California suspends Cruise driverless taxi test after accident

California suspends Cruise driverless taxi test after accident

Autonomous carmaker Cruise must suspend its driverless taxi operations in California immediately, state motor vehicles regulators announced on Tuesday.

"The California DMV today notified Cruise that the department is suspending Cruise’s autonomous vehicle deployment and driverless testing permits, effective immediately,” the state Department of Motor Vehicles said in a statement.

“The DMV has provided Cruise with the steps need to apply to reinstate its suspended permits, which the DMV will not approve until the company has fulfilled the requirements to the department’s satisfaction.”

The regulator said it has the right to pull back permissions when “there is an unreasonable risk to public safety.”

The suspension, which only applies to Cruise trips where no human safety driver is onboard the vehicle, follows an incident earlier this month, where a woman in San Francisco was struck by a human driver in a hit-and-run accident that propelled her into the path of a Cruise robotaxi.

“Ultimately, we develop and deploy autonomous vehicles in an effort to save lives,” Cruise said in a statement to ABC7. “In the incident being reviewed by the DMV, a human hit and run driver tragically struck and propelled the pedestrian into the path of the AV. The AV braked aggressively before impact and because it detected a collision, it attempted to pull over to avoid further safety issues. When the AV tried to pull over, it continued before coming to a final stop, pulling the pedestrian forward.”

“Our thoughts continue to be with the victim as we hope for a rapid and complete recovery,” the company added.

The suspension is a major blow to Cruise, which is owned by General Motors.

Alongside Waymo, a subsidiary of Google parent company Alphabet, Cruise saw California, and in particular San Francisco, as a key testing ground of driverless taxi technology.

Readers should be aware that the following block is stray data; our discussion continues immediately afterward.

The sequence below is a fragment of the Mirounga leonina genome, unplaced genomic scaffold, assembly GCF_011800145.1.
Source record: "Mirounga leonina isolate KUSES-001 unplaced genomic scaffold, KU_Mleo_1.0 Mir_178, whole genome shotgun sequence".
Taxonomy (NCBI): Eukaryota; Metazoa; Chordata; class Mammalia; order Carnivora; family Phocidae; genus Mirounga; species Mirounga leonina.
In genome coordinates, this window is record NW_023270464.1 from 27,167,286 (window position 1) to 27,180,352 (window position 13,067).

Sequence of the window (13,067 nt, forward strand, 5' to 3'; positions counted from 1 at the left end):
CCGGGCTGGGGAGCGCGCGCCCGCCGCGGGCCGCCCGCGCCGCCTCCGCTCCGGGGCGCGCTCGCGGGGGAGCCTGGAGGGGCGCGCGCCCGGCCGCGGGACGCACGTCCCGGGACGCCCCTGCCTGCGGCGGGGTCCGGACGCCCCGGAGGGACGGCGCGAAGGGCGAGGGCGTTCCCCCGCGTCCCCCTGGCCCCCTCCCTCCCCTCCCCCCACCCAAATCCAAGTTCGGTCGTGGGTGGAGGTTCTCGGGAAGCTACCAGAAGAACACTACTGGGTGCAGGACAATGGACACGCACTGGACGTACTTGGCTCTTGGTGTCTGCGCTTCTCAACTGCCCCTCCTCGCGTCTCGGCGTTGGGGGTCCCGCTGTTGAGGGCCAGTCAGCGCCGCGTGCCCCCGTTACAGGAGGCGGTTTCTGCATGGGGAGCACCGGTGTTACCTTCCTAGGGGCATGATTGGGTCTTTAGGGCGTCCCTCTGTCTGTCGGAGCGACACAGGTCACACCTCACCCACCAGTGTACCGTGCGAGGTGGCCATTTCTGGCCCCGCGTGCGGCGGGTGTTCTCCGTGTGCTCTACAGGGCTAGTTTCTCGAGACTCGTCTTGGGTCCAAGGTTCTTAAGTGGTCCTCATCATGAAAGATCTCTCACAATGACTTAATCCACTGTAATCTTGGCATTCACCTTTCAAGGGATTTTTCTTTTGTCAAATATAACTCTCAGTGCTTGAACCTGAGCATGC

The companies both got permission from state regulators in August to conduct paid taxi service 24/7 without a safety driver in San Francisco, despite vigorous debate in the city over whether the AVs were safe enough to operate.

The rollout of robotaxis in San Francisco has been marred with problems.

Driverless cars, in particular Cruise taxis, were accused of causing traffic and impeding first responders.

According to data Cruise shared with the state in August, between January and mid-July of 2023, Cruise AVs temporarily malfunctioned or shut down 177 times and required recovery, 26 of which such incidents occurred with a passenger inside, while Waymo recorded 58 such events in a similar time frame.

Meanwhile, according to the San Francisco Municipal Transit Agency (SFMTA), between April 2022 and April 2023, Cruise and Waymo vehicles have been involved in over 300 incidents of irregular driving including unexpected stops and collisions, while the San Francisco Fire Department says AVs have interfered 55 times in their work in 2023.

Last year, Cruise lost contact with its entire fleet for 20 minutes according to internal documentation viewed by WIRED, and an anonymous employee warned California regulators that year the company loses touch with its vehicles “with regularity.”

Since being rolled out in San Francisco, robotaxis have killed a dog, caused a mile-long traffic jam during rush hour, blocked a traffic lane as officials responded to a shooting, and driven over fire hoses.

Jeffrey Tumlin, San Francisco’s director of transportation, has called the rollout of robotaxis a “race to the bottom,” arguing Cruise and Waymo weren’t yet definitive transit solutions, and instead had only “met the requirements for a learner’s permit.”

Others have argued the introduction of driverless cars in San Francisco and beyond will further displace workers pushed out of the taxi industry by companies like Uber and Lyft.